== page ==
Research Highlights


Recent highlights

  • Programmable ultrashort highly localized wave packets (pulsed needle beams, etc.)
  • Adaptive wavefront autocorrelation of few-cylce pulses
  • Generation and characterization of few-cycle optical vortices with a tandem arrangement of two phase-only reflective liquid-crystal-on-silicon spatial light modulators (LCoS SLMs, HoloEye)
  • Regenerative and multipass Ho:YLF amplifiers at 2.05 µm
  • OPCPA systems for high-energy mid-infrared pulses with energies above 1 mJ @ 1 kHz

Radially non-oscillating, temporally stable ultrashort-pulsed Bessel-like beams are the closest approximation of linear-optical light bullets. The spatio-temporally nonspreading propagation behavior is the main feature of such pulses or highly localized wave packets (HLWs). High fidelity spatial light modulators are used for the generation of HLWs. In general, the basic idea to obtain HLWs is the generation of so-called needle beams by self-apodized truncation at very small axicon angles. In that case the typical space-time-structure of Bessel pulses (X-shape) disappears if the fringes around the central maximum are suppressed. This enables a certain flexibility with respect to geometry, angle and losses when using phase-only LCoS-SLMs. A further advantage of needle beams is that the programmed phase profiles are not restricted to conical shapes. Therefore, the intensity profiles are extended to other geometrical distributions like circular disks, rings, or bars of lights as shown in Fig. 2. Moreover, the uniqueness of this concept enables the generation of the ultimate nonspreading light bullet – the single-cycle needle beam.



Fig. 2. Highly localized wave packets (800 nm) shaped with ultraflat axicons programmed into a reflective spatial light modulator. Independent from the spatial shape shown in (a) the measured pulse durations (z= 80 mm -> t~6.6 fs, z= 130 mm -> t~6.6 fs) and z-dependent intensity pattern shown in (b) proof that the light pulses are propagating diffraction- and dispersion-less within that range.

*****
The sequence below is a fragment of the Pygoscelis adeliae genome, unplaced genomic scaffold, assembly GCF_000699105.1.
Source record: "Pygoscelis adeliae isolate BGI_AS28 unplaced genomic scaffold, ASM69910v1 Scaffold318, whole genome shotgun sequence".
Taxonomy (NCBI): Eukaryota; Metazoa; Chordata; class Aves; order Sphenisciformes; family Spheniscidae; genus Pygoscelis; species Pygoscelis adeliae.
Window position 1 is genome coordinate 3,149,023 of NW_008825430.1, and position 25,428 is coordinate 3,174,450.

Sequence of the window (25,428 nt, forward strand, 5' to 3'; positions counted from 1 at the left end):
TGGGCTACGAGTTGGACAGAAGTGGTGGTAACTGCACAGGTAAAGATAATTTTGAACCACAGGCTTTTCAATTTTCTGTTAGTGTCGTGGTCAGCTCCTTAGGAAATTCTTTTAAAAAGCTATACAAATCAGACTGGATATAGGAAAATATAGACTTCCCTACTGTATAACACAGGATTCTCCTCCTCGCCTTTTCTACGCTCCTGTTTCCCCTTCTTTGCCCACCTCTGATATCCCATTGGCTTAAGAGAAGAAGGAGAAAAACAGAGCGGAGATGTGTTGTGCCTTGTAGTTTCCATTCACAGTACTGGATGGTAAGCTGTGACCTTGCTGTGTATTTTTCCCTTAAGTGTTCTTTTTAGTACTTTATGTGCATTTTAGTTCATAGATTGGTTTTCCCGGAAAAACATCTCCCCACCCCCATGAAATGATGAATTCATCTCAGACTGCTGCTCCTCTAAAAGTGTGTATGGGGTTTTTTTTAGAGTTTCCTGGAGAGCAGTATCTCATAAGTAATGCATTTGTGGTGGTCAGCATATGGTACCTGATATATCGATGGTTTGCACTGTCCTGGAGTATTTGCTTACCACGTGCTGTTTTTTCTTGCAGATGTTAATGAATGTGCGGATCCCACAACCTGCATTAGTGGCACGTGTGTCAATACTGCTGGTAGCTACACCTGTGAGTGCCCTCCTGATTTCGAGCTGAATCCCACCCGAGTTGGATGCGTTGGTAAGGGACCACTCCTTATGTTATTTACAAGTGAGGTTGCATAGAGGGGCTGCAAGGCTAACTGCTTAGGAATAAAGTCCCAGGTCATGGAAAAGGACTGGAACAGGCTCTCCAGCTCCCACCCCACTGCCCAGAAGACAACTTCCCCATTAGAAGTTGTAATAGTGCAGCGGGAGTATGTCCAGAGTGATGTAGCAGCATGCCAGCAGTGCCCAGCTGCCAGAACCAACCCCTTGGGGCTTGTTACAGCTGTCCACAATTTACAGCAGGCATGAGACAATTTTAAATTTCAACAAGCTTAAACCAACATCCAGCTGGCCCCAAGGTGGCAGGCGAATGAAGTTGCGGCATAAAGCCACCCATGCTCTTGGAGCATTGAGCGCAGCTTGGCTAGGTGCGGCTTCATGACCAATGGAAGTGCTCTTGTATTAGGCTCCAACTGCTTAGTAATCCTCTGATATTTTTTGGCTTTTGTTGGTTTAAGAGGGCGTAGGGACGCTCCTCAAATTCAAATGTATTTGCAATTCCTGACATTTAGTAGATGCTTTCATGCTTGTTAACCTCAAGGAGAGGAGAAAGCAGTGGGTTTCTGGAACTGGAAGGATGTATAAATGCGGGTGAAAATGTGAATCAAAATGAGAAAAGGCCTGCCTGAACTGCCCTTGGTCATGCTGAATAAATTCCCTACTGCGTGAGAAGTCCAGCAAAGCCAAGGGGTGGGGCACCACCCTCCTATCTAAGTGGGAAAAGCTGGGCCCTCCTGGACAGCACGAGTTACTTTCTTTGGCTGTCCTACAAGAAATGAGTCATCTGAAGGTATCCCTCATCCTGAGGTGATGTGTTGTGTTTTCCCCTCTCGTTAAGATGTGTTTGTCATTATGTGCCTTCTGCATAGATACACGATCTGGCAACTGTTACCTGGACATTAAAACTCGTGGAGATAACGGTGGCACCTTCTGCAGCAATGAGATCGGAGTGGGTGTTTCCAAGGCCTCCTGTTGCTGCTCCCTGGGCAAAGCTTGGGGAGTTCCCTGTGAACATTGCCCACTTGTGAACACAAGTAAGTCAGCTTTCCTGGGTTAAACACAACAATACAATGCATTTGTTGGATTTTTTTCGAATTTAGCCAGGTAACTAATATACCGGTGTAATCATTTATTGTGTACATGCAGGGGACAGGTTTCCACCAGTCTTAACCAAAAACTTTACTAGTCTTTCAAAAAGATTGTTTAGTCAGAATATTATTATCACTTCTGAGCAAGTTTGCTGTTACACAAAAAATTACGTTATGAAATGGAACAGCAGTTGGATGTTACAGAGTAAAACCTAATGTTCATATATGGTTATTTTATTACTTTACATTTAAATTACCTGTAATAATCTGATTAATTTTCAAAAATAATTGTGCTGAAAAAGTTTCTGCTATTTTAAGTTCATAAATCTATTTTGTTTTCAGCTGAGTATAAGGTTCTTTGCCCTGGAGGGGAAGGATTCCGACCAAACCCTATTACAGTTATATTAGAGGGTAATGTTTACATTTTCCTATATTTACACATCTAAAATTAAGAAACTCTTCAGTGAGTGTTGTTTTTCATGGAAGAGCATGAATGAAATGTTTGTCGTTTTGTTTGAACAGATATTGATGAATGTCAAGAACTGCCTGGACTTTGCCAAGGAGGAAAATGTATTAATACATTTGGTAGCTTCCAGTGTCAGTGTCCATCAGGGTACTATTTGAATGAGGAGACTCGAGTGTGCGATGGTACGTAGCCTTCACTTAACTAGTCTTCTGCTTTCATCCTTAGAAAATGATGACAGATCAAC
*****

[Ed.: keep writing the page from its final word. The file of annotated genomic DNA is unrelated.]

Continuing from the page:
Nondiffracting vortex beams can be formed with various methods. In this field we focus on ultrashort pulsed vortices obtained by spiral phase gratings. The most important feature of diffractive optics is the great flexibility in controlling the spatiospectral and spatiotemporal behavior of focused ultrashort pulses. In the case of diffractive spiral axicons the grooves have constant widths. As a result the wave vector directions are sharply restricted to a cone forming a nondiffracting beam (localized wave) with a vortex structure. The required azimuthal phase modulation is ensured by appropriate time delays of the diffracted light. The experiments demonstrate that diffractive spiral axicons are able to keep also few-cycle pulses short, see in Fig. 2 a 3D autocorrelation function of a 8 fs long vortex pulse measured at a distance of z = 8 mm from the generating element.







Fig. 3. The amplitudes of the autocorrelation trace are encoded in the brightness and the ring thickness of the ring pattern. The inset reflects the light distribution of the fundamental vortex pulse (λ = 800 nm) measured with a CCD camera. The inset presents a cross section of the beam intensity measured at z = 8 mm. The entire non-diffracting zone was about 15 mm.